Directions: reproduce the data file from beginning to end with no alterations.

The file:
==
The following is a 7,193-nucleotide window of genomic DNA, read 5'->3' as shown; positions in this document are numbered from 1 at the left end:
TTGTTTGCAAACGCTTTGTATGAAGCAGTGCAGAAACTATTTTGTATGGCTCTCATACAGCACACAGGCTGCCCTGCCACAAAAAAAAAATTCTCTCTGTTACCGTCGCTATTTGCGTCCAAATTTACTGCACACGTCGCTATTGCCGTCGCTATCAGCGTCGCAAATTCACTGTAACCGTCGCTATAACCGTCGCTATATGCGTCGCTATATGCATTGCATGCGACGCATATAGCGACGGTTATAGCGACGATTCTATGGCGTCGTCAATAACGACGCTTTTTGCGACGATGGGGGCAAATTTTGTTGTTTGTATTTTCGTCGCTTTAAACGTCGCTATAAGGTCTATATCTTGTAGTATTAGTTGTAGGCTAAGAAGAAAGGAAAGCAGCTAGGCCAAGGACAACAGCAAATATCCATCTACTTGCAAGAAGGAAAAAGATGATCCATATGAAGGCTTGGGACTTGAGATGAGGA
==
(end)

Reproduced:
The following is a 7,193-nucleotide window of genomic DNA, read 5'->3' as shown; positions in this document are numbered from 1 at the left end:
TTGTTTGCAAACGCTTTGTATGAAGCAGTGCAGAAACTATTTTGTATGGCTCTCATACAGCACACAGGCTGCCCTGCCACAAAAAAAAAATTCTCTCTGTTACCGTCGCTATTTGCGTCCAAATTTACTGCACACGTCGCTATTGCCGTCGCTATCAGCGTCGCAAATTCACTGTAACCGTCGCTATAACCGTCGCTATATGCGTCGCTATATGCATTGCATGCGACGCATATAGCGACGGTTATAGCGACGATTCTATGGCGTCGTCAATAACGACGCTTTTTGCGACGATGGGGGCAAATTTTGTTGTTTGTATTTTCGTCGCTTTAAACGTCGCTATAAGGTCTATATCTTGTAGTATTAGTTGTAGGCTAAGAAGAAAGGAAAGCAGCTAGGCCAAGGACAACAGCAAATATCCATCTACTTGCAAGAAGGAAAAAGATGATCCATATGAAGGCTTGGGACTTGAGATGAGGA